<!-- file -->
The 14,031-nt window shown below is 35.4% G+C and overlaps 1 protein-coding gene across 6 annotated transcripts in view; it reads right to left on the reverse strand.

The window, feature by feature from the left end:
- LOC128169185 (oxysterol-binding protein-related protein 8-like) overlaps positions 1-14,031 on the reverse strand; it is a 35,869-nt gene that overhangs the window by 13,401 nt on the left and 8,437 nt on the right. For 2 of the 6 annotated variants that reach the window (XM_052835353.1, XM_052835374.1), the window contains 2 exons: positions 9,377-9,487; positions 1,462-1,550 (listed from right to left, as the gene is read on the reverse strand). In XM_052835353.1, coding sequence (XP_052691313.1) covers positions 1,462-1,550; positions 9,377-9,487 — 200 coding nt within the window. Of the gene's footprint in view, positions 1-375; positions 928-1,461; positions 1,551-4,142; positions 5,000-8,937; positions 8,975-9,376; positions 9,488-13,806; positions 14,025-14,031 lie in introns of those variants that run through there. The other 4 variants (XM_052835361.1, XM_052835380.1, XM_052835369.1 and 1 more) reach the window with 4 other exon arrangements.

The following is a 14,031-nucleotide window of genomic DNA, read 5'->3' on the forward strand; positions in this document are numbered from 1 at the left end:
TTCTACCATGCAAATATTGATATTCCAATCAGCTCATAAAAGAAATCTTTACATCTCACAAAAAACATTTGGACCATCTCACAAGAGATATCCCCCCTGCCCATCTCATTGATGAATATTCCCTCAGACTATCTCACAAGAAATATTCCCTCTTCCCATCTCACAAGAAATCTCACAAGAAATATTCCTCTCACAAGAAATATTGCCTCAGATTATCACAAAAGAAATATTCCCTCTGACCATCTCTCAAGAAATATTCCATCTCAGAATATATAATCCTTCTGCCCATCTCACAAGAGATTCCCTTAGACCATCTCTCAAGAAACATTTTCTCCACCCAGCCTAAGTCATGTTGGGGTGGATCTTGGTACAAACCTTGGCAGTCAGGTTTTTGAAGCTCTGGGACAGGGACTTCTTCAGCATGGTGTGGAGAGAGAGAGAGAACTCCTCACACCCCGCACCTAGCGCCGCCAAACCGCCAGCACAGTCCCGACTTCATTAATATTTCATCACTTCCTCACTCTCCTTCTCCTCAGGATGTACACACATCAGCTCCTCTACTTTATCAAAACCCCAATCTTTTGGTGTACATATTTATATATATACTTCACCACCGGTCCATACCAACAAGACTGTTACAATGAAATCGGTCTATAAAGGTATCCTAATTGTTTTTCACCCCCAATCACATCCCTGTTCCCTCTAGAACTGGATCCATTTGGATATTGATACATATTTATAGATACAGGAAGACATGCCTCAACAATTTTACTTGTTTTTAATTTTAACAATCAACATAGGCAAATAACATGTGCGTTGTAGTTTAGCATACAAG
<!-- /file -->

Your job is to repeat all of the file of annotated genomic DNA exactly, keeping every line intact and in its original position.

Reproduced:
The 14,031-nt window shown below is 35.4% G+C and overlaps 1 protein-coding gene across 6 annotated transcripts in view; it reads right to left on the reverse strand.

The window, feature by feature from the left end:
- LOC128169185 (oxysterol-binding protein-related protein 8-like) overlaps positions 1-14,031 on the reverse strand; it is a 35,869-nt gene that overhangs the window by 13,401 nt on the left and 8,437 nt on the right. For 2 of the 6 annotated variants that reach the window (XM_052835353.1, XM_052835374.1), the window contains 2 exons: positions 9,377-9,487; positions 1,462-1,550 (listed from right to left, as the gene is read on the reverse strand). In XM_052835353.1, coding sequence (XP_052691313.1) covers positions 1,462-1,550; positions 9,377-9,487 — 200 coding nt within the window. Of the gene's footprint in view, positions 1-375; positions 928-1,461; positions 1,551-4,142; positions 5,000-8,937; positions 8,975-9,376; positions 9,488-13,806; positions 14,025-14,031 lie in introns of those variants that run through there. The other 4 variants (XM_052835361.1, XM_052835380.1, XM_052835369.1 and 1 more) reach the window with 4 other exon arrangements.

The following is a 14,031-nucleotide window of genomic DNA, read 5'->3' on the forward strand; positions in this document are numbered from 1 at the left end:
TTCTACCATGCAAATATTGATATTCCAATCAGCTCATAAAAGAAATCTTTACATCTCACAAAAAACATTTGGACCATCTCACAAGAGATATCCCCCCTGCCCATCTCATTGATGAATATTCCCTCAGACTATCTCACAAGAAATATTCCCTCTTCCCATCTCACAAGAAATCTCACAAGAAATATTCCTCTCACAAGAAATATTGCCTCAGATTATCACAAAAGAAATATTCCCTCTGACCATCTCTCAAGAAATATTCCATCTCAGAATATATAATCCTTCTGCCCATCTCACAAGAGATTCCCTTAGACCATCTCTCAAGAAACATTTTCTCCACCCAGCCTAAGTCATGTTGGGGTGGATCTTGGTACAAACCTTGGCAGTCAGGTTTTTGAAGCTCTGGGACAGGGACTTCTTCAGCATGGTGTGGAGAGAGAGAGAGAACTCCTCACACCCCGCACCTAGCGCCGCCAAACCGCCAGCACAGTCCCGACTTCATTAATATTTCATCACTTCCTCACTCTCCTTCTCCTCAGGATGTACACACATCAGCTCCTCTACTTTATCAAAACCCCAATCTTTTGGTGTACATATTTATATATATACTTCACCACCGGTCCATACCAACAAGACTGTTACAATGAAATCGGTCTATAAAGGTATCCTAATTGTTTTTCACCCCCAATCACATCCCTGTTCCCTCTAGAACTGGATCCATTTGGATATTGATACATATTTATAGATACAGGAAGACATGCCTCAACAATTTTACTTGTTTTTAATTTTAACAATCAACATAGGCAAATAACATGTGCGTTGTAGTTTAGCATACAAG